According to German market research company GfK, 47 million adults used YouTube in Germany in September 2020, which represents more than half the country’s entire population. On the other hand, the German research company Infratest dimap conducted an opinion poll which showed that only 18 percent of surveyed people in Germany rated YouTube as a credible source of information in 2020, while 57 percent of those surveyed argued that public broadcasting services are their main source of information regarding current events, especially politics.
Using social media listening tool BuzzSumo, the DFRLab found the statistics around the top 10 YouTube channels were somewhat different from Tubular Labs statistics quoted by Toktosunova. Subsequently, the DFRLab verified the BuzzSumo data manually on YouTube for most of the analyzed TV channels and found that the difference between figures obtained from Tubular and BuzzSumo were not significant enough to change the overall ranking.
Tubular Labs figures, however, do not provide a full picture, as they do not consider the posting activity of any given YouTube channel, one of the key determinants of a view count. More specifically, RT DE and other channels that follow RT DE in Tubular Labs ranking uploaded a drastically different number of videos to the platform in June 2021, ranging from 12 videos in case of DWR Doku channel to RT DE’s 637. The number of videos posted to any given YouTube channel drives the potential to reach higher number of views, as there are more opportunities for an audience to repeatedly reengage by watching new videos. In view of this, comparing views per video of each channel is a useful metric with which to compare performance beyond just relying on of total views. To that end, the DFRLab divided the total views garnered by each outlet in June 2021 by the number of videos each uploaded during the same month. Following this recalibration, NDR Doku was highest in terms of average number of views per video, while RT DE was the last one among seven selected channels.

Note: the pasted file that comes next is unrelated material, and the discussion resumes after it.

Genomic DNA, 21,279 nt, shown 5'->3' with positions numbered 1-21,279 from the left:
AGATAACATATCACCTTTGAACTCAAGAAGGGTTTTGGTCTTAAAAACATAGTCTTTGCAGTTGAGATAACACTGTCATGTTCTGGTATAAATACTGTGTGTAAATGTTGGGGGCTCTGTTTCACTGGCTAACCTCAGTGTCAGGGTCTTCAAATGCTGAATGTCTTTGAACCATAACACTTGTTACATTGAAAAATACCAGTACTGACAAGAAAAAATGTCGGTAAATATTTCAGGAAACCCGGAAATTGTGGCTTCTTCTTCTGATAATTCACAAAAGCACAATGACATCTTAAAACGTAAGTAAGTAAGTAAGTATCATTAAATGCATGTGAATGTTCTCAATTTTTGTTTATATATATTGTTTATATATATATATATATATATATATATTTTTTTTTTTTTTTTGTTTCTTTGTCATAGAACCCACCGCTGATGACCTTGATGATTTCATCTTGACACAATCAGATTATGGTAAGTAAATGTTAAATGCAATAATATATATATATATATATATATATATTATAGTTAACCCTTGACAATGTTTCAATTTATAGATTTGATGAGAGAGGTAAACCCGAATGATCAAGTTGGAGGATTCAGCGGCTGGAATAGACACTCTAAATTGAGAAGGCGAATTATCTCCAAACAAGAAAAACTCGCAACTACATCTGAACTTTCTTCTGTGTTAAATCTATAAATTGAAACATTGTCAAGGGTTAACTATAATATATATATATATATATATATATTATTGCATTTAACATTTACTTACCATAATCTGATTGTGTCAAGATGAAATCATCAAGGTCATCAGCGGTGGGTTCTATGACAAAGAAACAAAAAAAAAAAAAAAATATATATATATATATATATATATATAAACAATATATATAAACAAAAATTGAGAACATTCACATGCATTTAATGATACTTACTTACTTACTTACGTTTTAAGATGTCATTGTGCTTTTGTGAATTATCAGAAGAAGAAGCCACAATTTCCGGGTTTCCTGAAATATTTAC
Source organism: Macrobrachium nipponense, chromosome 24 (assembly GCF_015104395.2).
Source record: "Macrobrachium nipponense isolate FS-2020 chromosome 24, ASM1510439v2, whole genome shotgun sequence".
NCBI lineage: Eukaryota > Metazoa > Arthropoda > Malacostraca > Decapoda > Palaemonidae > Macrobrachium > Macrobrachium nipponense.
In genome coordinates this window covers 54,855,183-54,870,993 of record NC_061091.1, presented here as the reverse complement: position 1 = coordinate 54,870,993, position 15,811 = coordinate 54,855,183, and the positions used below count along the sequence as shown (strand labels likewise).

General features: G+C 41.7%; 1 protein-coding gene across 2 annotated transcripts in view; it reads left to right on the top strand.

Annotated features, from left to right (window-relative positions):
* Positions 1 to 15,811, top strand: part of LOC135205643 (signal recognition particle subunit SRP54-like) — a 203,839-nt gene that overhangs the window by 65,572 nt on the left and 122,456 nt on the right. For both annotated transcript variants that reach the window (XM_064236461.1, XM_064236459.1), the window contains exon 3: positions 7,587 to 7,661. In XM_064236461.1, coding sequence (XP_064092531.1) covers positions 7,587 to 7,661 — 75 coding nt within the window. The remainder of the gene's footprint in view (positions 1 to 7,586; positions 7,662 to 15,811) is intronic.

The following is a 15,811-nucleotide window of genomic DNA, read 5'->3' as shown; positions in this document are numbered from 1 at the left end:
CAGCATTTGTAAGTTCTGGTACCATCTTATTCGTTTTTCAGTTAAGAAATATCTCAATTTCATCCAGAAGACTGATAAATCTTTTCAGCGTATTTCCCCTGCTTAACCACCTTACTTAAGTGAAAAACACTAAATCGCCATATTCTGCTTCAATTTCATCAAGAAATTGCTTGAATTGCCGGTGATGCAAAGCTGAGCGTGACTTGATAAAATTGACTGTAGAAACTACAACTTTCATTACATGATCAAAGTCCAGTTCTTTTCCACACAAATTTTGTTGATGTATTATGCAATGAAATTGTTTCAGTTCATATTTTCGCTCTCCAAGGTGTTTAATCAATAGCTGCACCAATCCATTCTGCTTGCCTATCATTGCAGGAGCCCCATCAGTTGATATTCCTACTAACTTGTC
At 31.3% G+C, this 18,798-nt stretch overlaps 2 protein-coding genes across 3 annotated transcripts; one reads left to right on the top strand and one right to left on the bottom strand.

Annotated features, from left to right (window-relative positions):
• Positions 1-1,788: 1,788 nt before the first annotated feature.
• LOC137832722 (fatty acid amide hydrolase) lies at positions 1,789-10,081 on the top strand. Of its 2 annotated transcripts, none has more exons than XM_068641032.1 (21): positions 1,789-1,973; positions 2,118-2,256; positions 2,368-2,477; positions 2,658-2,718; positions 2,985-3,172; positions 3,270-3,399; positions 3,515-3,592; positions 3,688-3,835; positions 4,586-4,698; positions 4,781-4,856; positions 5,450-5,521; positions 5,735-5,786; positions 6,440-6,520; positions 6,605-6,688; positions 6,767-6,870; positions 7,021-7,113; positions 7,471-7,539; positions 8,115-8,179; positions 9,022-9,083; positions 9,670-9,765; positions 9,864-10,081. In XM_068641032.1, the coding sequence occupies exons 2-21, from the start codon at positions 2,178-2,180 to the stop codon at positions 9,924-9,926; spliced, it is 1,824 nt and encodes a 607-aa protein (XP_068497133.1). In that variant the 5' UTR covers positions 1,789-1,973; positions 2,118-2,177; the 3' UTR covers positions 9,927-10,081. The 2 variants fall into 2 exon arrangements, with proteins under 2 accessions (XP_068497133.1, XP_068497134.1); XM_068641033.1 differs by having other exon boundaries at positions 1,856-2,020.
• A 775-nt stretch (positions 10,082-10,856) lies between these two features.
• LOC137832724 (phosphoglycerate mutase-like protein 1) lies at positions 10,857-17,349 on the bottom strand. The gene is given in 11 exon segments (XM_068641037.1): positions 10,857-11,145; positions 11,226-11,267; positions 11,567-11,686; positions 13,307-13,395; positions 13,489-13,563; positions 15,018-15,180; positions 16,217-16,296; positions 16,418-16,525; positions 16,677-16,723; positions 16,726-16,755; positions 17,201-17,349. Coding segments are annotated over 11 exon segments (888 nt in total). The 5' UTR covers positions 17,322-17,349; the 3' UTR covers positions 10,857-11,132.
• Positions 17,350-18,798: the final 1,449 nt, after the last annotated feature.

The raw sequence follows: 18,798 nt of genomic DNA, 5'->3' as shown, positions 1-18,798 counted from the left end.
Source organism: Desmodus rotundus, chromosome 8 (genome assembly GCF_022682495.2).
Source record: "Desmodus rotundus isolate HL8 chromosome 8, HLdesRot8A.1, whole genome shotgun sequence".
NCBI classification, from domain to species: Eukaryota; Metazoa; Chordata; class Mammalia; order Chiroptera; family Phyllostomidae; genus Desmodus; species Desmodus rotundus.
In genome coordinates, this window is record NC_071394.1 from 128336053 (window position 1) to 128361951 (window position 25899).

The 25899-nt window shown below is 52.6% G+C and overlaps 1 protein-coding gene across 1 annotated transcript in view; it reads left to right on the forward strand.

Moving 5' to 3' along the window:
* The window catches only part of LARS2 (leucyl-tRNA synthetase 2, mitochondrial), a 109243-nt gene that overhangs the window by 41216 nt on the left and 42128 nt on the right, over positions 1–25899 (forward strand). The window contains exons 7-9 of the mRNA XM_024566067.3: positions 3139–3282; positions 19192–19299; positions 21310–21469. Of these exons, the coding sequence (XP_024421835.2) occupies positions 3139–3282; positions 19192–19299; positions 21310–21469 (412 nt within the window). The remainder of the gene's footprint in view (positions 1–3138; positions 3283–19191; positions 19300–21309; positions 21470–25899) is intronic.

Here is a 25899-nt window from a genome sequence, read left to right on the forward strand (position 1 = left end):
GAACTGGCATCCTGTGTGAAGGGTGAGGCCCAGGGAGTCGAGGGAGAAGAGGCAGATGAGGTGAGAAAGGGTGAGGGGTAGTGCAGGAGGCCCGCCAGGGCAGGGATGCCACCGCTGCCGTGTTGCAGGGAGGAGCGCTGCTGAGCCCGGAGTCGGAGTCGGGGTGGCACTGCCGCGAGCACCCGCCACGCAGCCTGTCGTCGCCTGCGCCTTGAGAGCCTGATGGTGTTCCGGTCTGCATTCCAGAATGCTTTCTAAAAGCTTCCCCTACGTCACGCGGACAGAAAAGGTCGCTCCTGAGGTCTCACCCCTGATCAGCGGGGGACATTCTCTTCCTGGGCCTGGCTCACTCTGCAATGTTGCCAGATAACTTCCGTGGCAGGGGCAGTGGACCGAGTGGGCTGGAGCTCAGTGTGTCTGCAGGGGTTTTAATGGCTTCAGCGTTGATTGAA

The DFRLab also examined total interactions (sum of comments, likes, and dislikes) on YouTube videos uploaded by each of these channels in June 2021. Interactions can be seen as a sign that audience were more invested in the substance of the content than total viewership, which is simply the count of the number of plays a video has received. However, interactions can also be inflated artificially using automation, but the DFRLab was unable to confirm whether interactions on videos belonging to any of these channels had been artificially inflated. Tagesshau was excluded from the interactions count, as the outlet had the ability to comment turned off on most of its videos, and thus its videos did not gather the same type of interactions as other channels. A BuzzSumo query showed that ZDF Heute garnered the highest number of interactions in June 2021 and that RT DE was fourth among the selected six channels in terms of interactions per video.